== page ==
Letting any employee go is hard to do, but when your boss says no, it certainly stops the show and keeps you from leading or at least weeding out those who don’t fit. Or does it? Can you still lead a team with one person you’d rather not stay? Absolutely. In fact, it may turn out to be one of the best lessons for which you could never have paid. These 7 strategies will help when your boss won’t let you let go of someone you know should go.
1. Avoid Excess Frustration
Don’t just give up if you think an employee should be terminated, but your boss said “no way”. That frustration and apathy will build on itself. Find a way to use the entire exercise and its many struggles as a lesson from which to learn.
2. Learn from Their Behavior
Watch how they respond to different ways you communicate. Observe how they can twist what you say and hear something vastly different. Watch how they can push your buttons and learn from what their behavior tells you, or shows you, about …well…you.
3. Set Consistent Boundaries
Just because they must stay employed, does not mean you have to stay annoyed. Clarify what behavior you’ll tolerate. Let him know when he’s crossed a line. You may not be able to dole out consequences for bad behavior but you also don’t have to be a doormat.
4. Continue Documenting Behavior
You may not be able to dole out consequences for poor performance, bad behavior or poor job fit in this case, but you can and should continue to document the problems and keep them in the employee’s file.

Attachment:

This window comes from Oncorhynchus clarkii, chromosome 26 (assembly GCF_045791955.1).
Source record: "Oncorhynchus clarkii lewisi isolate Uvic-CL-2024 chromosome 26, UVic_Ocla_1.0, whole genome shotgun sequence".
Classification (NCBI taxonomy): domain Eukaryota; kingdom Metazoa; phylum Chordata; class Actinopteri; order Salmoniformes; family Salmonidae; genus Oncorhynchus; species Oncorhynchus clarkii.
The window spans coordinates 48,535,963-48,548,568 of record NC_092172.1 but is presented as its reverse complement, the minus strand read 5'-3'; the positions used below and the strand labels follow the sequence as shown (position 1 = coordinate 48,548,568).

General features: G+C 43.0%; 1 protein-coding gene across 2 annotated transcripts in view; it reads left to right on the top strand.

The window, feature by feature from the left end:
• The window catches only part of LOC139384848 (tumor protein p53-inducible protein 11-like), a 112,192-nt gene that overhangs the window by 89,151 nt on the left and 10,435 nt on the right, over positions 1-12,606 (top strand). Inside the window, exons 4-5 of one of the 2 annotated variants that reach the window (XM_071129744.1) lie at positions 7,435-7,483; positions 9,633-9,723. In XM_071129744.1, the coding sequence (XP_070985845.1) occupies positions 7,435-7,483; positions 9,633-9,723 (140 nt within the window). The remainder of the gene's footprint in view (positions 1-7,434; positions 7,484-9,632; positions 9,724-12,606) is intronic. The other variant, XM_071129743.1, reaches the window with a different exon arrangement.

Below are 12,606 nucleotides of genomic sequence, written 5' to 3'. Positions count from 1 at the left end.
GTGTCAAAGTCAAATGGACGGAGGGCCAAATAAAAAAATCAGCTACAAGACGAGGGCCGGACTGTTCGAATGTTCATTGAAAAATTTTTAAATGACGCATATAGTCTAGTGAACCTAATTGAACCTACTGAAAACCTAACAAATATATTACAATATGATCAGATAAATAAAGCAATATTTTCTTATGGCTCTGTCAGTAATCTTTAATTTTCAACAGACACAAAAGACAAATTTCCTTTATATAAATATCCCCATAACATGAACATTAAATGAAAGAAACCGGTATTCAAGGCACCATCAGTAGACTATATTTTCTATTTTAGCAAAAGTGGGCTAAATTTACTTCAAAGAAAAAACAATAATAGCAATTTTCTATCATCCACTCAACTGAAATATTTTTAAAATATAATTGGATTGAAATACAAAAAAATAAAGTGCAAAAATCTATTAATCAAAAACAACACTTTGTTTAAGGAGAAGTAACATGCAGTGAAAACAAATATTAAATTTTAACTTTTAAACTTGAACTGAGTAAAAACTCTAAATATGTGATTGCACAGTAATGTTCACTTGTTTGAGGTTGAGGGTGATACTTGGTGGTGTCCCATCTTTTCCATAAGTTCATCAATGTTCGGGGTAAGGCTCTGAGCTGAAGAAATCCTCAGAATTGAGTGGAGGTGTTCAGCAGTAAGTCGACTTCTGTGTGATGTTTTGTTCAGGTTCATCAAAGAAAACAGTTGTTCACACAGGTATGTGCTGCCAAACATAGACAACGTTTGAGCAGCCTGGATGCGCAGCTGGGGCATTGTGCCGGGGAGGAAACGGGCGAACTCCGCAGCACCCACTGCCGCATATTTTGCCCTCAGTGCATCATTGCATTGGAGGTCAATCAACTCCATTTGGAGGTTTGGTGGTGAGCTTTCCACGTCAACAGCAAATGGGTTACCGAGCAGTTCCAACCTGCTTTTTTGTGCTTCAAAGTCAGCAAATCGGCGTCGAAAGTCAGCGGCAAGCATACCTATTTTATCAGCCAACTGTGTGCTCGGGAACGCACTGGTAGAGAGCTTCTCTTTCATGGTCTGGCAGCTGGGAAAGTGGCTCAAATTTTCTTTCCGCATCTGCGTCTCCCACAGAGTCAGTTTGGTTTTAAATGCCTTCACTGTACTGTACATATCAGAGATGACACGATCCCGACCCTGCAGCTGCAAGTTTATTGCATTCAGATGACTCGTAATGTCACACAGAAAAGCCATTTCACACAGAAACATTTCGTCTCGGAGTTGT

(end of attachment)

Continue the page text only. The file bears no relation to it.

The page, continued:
5. Have a Heart to Heart
You may not see eye to eye, but you can talk heart to heart. A difficult relationship takes two people and if the employee knows you want them to go, the pressure they feel will match your frustration. Have a talk in which you both agree to disagree and not take action at this time or share more about what you need from them and how they need you to lead.
6. Focus on Respect, Not Effect
There is nothing that says two employees must like each other. It is, however, important to have mutual respect. Respect their leverage and expect them to respect your leadership position. Respect then becomes your focus instead of your perceived impact of their behavior on your mood.
7. Accept Your Situation
Don’t be the leader who sees the wall, beats their head against the wall and then complains about a headache but refuses to stop the beating. Accept it. If you can’t change your scenario, do the best you can. If you can’t fire the person you find most offensive, you always have choices on how to respond, re-approach or remove yourself from the situation. Sometimes the best remedy is to let it go and choose the battles for which you are willing to expend your precious leadership energy, time, and strength.
I’m Monica Wofford and that’s your Monday Moment. Have a great week, an even better Monday, and of course, stay contagious!